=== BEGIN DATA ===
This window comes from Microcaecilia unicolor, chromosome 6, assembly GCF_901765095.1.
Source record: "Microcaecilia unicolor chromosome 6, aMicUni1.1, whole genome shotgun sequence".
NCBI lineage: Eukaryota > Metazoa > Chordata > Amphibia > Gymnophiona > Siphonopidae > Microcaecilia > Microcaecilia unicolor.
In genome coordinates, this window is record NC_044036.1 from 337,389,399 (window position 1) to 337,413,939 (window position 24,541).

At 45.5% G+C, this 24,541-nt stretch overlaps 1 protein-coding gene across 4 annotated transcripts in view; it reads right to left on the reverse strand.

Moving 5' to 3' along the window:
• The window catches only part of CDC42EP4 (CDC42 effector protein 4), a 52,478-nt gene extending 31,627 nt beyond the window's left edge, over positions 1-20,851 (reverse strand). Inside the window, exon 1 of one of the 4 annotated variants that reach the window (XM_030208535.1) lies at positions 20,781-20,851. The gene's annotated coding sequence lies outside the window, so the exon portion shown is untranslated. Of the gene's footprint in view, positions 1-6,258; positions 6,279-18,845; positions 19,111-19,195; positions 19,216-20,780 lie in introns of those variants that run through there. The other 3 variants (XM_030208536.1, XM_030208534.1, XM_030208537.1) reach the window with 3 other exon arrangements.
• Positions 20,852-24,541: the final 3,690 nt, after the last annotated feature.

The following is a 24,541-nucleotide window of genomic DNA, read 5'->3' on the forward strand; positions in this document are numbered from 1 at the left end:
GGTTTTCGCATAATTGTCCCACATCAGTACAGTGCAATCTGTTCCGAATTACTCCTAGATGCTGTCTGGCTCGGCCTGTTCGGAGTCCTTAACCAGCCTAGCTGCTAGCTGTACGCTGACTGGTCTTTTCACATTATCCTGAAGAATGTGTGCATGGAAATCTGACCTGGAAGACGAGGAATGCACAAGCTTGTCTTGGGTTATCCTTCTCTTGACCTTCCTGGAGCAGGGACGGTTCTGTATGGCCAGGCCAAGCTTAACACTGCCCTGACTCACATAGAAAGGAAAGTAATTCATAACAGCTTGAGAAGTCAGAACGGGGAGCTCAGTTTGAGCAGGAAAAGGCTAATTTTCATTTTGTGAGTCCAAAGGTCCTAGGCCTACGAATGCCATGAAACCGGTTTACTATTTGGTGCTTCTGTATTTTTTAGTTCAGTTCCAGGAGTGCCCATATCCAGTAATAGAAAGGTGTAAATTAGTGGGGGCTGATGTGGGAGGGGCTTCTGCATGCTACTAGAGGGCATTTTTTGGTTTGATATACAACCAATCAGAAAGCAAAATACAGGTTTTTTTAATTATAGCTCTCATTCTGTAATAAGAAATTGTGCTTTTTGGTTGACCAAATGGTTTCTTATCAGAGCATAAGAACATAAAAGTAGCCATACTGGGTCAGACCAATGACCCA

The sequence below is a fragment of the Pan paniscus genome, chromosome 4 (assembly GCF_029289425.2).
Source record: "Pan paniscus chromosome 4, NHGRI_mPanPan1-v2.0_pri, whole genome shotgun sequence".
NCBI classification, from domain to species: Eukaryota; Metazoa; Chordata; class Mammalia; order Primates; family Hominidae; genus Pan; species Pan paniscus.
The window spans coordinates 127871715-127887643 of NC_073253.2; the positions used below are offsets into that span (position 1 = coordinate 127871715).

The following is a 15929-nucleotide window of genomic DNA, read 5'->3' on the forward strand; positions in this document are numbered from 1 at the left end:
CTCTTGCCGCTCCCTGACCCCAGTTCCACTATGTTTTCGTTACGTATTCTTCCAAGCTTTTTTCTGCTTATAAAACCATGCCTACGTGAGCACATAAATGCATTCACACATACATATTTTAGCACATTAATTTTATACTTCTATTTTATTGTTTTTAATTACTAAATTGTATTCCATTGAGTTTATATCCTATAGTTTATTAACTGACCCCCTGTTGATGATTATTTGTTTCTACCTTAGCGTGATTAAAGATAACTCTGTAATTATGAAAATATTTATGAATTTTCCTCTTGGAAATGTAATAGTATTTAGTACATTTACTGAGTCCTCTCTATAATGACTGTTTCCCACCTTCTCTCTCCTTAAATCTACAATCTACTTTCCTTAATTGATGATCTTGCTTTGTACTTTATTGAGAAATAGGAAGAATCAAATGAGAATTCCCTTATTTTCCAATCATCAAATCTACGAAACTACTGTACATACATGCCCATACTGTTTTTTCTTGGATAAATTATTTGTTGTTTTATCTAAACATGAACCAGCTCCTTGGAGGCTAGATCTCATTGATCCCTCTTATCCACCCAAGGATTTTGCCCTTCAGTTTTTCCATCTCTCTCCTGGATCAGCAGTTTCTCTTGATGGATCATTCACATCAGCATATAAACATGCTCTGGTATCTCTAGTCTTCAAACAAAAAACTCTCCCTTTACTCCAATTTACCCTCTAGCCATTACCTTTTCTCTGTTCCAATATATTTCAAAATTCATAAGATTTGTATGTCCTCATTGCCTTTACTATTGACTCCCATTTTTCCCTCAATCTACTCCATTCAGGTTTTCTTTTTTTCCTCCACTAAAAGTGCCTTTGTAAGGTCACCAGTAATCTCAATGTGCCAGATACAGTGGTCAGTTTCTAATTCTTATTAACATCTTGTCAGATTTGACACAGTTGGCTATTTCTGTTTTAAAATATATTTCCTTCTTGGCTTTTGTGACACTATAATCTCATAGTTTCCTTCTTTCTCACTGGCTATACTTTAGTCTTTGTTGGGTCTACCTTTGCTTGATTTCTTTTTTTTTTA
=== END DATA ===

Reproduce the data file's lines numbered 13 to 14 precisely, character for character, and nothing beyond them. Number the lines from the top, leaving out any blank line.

NCBI classification, from domain to species: Eukaryota; Metazoa; Chordata; class Mammalia; order Primates; family Hominidae; genus Pan; species Pan paniscus.
The window spans coordinates 127871715-127887643 of NC_073253.2; the positions used below are offsets into that span (position 1 = coordinate 127871715).